Copyright Notices

| August 2005

Copyright Lore American Authors Abroad UCC Finally Protected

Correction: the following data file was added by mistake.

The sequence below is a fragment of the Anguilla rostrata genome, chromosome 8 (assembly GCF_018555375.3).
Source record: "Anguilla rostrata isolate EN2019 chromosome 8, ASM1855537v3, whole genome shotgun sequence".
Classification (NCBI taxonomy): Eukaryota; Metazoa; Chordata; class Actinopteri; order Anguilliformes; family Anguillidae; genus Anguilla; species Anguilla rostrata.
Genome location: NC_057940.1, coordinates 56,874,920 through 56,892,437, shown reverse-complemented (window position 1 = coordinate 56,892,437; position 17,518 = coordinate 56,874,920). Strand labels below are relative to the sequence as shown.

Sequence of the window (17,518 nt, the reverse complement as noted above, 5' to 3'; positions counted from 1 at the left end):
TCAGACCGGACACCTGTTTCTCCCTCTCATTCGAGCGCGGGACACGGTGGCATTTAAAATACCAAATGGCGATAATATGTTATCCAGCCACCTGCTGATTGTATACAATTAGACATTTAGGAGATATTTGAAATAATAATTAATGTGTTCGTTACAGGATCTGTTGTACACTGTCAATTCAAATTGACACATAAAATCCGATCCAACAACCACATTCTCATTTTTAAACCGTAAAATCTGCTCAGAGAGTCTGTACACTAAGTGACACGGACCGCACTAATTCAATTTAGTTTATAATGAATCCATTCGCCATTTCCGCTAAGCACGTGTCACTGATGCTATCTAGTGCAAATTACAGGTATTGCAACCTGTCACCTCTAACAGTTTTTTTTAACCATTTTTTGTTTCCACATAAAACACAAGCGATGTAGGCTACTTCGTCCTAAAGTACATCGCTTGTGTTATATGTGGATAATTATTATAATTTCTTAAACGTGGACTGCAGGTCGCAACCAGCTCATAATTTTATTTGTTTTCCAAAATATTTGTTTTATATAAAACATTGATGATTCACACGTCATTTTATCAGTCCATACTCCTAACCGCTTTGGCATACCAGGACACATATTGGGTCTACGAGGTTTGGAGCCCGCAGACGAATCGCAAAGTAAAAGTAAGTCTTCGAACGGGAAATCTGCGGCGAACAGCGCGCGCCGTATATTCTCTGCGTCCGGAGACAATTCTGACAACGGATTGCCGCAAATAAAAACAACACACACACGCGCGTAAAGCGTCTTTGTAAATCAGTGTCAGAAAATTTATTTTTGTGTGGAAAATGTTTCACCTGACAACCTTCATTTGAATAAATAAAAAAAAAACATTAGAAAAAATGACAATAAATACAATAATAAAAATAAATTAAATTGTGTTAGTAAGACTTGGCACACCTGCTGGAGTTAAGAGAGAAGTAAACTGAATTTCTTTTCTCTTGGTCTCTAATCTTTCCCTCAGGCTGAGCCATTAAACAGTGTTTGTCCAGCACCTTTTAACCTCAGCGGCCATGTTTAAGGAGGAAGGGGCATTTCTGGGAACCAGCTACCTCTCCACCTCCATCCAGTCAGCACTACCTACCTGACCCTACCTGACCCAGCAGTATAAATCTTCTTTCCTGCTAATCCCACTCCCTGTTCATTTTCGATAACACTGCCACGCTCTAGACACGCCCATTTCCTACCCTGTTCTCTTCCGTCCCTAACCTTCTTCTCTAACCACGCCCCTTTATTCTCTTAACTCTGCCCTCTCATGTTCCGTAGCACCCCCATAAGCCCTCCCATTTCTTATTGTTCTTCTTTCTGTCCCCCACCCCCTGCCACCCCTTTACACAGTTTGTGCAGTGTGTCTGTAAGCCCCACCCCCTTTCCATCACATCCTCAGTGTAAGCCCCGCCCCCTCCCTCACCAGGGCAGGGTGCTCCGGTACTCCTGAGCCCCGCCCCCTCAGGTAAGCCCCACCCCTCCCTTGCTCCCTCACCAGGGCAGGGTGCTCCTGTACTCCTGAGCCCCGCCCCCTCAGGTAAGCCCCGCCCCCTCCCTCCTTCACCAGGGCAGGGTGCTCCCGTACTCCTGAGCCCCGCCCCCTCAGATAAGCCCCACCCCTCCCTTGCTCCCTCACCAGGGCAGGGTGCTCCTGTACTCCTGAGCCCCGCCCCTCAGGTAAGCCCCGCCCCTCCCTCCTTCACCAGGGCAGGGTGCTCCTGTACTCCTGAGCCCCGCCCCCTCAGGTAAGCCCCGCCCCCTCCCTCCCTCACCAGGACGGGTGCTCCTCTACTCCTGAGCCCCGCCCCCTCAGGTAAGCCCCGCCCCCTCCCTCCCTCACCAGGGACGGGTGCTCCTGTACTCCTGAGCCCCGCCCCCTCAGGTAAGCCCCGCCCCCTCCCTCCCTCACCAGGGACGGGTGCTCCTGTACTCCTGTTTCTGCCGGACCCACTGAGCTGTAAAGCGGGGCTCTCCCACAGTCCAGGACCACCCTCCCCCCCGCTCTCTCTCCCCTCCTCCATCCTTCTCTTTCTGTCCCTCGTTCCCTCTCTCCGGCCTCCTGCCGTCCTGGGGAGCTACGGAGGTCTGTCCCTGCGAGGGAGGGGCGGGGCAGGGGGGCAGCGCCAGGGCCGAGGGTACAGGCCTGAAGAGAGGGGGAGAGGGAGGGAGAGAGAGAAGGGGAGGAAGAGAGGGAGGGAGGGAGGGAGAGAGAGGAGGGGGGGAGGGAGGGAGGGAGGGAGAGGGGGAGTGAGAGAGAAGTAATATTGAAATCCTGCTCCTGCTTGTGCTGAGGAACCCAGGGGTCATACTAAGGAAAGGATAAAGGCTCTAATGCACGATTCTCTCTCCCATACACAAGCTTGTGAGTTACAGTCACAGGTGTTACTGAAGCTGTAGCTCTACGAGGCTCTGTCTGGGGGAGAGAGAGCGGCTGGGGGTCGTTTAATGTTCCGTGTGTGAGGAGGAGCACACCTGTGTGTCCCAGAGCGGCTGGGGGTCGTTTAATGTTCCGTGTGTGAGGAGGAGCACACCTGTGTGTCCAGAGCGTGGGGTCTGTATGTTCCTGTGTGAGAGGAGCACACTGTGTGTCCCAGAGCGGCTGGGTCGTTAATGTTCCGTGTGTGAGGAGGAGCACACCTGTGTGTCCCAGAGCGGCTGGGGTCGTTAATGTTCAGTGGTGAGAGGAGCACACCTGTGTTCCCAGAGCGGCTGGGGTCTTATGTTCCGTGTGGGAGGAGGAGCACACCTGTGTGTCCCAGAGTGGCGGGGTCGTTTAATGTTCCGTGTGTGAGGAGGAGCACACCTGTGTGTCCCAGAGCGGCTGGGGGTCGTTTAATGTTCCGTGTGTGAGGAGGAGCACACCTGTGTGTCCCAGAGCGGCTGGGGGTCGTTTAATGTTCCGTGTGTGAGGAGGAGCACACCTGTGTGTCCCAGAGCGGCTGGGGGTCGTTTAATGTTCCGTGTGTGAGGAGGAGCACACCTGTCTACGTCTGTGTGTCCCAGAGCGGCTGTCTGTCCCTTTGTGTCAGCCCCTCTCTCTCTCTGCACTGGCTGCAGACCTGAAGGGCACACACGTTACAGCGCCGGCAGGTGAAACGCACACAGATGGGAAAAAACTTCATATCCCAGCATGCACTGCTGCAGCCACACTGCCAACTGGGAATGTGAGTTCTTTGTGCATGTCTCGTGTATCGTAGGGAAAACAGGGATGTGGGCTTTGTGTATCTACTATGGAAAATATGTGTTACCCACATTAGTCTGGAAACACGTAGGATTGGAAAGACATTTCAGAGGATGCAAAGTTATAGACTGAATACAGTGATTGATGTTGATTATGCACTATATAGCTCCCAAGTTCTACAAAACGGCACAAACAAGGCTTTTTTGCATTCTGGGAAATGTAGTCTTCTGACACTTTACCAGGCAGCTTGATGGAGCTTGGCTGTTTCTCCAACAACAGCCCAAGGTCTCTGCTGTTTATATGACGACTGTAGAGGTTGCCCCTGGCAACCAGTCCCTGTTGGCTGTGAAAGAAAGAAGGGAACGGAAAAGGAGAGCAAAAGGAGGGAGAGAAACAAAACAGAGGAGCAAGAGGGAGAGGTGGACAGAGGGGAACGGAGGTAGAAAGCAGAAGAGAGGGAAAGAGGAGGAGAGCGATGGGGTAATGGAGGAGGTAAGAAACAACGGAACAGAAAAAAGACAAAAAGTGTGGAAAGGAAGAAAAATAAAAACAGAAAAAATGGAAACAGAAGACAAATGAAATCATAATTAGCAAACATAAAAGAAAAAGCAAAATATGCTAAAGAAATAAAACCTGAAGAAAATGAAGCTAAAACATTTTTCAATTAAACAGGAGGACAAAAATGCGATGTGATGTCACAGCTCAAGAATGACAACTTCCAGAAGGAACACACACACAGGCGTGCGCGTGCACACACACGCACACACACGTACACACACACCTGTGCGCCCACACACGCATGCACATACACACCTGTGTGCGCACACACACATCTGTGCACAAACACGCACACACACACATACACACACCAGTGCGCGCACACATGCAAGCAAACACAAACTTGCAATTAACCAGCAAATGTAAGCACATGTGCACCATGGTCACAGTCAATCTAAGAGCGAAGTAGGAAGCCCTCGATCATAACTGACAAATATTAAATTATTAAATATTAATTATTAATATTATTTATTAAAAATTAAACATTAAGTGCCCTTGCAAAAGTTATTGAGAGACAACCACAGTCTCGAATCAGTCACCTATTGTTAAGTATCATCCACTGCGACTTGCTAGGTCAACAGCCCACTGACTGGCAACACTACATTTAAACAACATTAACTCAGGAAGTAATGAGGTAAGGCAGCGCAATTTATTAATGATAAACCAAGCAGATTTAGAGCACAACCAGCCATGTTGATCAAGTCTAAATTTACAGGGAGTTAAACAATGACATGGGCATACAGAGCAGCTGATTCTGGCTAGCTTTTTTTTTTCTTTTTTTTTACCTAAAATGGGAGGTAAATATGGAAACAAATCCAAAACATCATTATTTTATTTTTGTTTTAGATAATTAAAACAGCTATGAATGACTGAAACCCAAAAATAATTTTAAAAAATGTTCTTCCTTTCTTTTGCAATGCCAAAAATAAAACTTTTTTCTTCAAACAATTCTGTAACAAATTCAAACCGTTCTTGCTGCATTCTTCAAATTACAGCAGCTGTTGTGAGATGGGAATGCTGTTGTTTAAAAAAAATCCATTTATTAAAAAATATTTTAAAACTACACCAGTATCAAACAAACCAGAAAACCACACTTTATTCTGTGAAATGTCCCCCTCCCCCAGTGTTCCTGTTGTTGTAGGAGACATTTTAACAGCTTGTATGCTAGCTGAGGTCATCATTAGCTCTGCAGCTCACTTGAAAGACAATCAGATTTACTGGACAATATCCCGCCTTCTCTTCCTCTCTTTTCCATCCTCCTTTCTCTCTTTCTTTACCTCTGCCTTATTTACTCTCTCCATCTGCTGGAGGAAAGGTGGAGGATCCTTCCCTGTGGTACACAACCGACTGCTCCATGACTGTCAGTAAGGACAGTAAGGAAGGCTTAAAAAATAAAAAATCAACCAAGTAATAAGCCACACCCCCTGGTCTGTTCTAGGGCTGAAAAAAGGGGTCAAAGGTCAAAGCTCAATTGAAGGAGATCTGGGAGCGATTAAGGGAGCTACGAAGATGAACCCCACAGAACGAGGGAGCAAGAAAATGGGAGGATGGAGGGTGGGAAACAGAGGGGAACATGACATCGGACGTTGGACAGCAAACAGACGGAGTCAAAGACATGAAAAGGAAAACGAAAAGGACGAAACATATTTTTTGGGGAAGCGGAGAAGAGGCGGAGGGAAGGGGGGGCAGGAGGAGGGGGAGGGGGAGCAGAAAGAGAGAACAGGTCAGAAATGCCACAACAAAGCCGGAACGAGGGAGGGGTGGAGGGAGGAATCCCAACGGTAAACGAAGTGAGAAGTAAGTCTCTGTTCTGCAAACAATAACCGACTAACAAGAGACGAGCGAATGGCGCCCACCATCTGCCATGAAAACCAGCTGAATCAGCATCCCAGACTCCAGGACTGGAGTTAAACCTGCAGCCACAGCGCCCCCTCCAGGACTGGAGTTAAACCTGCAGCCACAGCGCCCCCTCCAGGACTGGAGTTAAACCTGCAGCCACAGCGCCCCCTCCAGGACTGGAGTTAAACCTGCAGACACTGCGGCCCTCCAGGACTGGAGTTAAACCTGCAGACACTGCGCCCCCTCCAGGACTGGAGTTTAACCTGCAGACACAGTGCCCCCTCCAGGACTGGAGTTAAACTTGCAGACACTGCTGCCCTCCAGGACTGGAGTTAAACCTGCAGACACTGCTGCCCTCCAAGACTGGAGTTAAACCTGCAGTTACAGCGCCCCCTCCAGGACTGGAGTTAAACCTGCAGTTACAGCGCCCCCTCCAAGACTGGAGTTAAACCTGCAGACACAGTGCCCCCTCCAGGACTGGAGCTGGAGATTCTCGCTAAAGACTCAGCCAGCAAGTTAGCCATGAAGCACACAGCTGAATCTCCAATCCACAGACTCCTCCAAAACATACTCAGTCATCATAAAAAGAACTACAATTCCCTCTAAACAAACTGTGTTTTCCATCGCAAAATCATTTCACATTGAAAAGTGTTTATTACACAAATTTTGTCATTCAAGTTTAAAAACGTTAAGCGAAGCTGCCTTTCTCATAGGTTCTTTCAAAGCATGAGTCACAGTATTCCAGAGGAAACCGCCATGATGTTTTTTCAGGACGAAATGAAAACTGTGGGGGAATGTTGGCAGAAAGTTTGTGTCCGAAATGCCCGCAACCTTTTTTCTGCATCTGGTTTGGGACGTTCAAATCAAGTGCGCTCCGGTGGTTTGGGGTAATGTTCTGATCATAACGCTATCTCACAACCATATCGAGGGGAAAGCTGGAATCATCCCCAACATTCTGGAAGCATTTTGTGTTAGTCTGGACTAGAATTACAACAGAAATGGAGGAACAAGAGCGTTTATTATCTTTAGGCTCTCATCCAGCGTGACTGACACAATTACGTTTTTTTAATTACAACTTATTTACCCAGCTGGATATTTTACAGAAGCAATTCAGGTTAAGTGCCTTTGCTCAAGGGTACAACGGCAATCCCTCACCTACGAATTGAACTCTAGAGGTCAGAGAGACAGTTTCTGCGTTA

¤ Judith Nierman When President Dwight Eisenhower signed the Universal Copyright Convention (UCC) on Nov. 5, 1954, his pen strokes brought the United States into closer alignment with the world copyright community. Prior to 1891, foreign works had no copyright protection in the United States, and piracy of foreign works in the United States and of U.S. works abroad was rampant. After President Harrison signed the Chace International Copyright Act of 1891, foreign authors could claim copyright protection in the United States only if their works were typeset, printed, and bound in this country. Much of the rest of the world adhered to the Berne Convention, which provided that signatory countries grant the same copyright protection to foreign as to domestic authors. But the United States did not, and as a result, U. S. works usually lacked protection abroad. At a Senate hearing on April 8, 1954, luminaries such as poet Carl Sandburg and The Caine Mutiny author Herman Wouk, in addition to Register of Copyrights Arthur Fisher, urged Congress to ratify the UCC. Wouk spoke of the United States as an exporter of culture, and Sandburg saw the spread of U. S. literary works abroad in a diplomatic light, saying that it would help those in other countries understand the United States and would gain friends abroad for this country. The day following the White House signing, the New York Times reported that literary and publishing figures as well as members of Congress were present when the President signed the new international copyright agreement. An image in the Copyright Office photo archive records the jovial group, fedoras in hand, posing outside the White House. Those present at the signing included (left to right) John Hersey; Herman Wouk; Edward A. Sargoy; Austin C. Keough, Paramount Pictures; Ben H. Brown, Jr., acting assistant Secretary of State; Rex Stout, president, Authors League; Alwyn V. Freeman, consultant, Senate Foreign Relations Committee; Phillips Temple, ALA; Robert W. Frase, ABPC; Waldo Leland, director emeritus, American Council of Learned Societies; Sydney M. Kaye, BMI; Roger C. Dixon, chief, Office of Economic Defense and Trade Policy, Department of State; Dan Lacy, managing director, ABPC; Herman Finkelstein, ASCAP; Charles Tobias, president, Songwriters Protective Association; Maj. Gen. Milton G. Baker, superintendent, Valley Forge Military Academy; Sidney Satenstein, past president, BMI; Max McCullough, UNESCO Relations, Department of State; Samuel W. Tannenbaum; Deems Taylor; Howard Hanson, president, Eastman School of Music; Carl Haverlin, president, BMI; John Schulman; Vincent Wasilewski; Barclay Acheson; Thorsten V. Kalijarvi, deputy assistant Secretary of State; Carl F. Oeschle, deputy assistant secretary for domestic affairs, Department of Commerce; Marshal M. Smith, deputy assistant secretary for international affairs, Department of Commerce; James Watt; Arthur Fisher, Register of Copyrights; Frederic G. Melcher; Representative Kenneth B. Keating, New York; Douglas M. Black, cochairman, National Committee for the UCC; and Verner W. Clapp, Library of Congress. ‡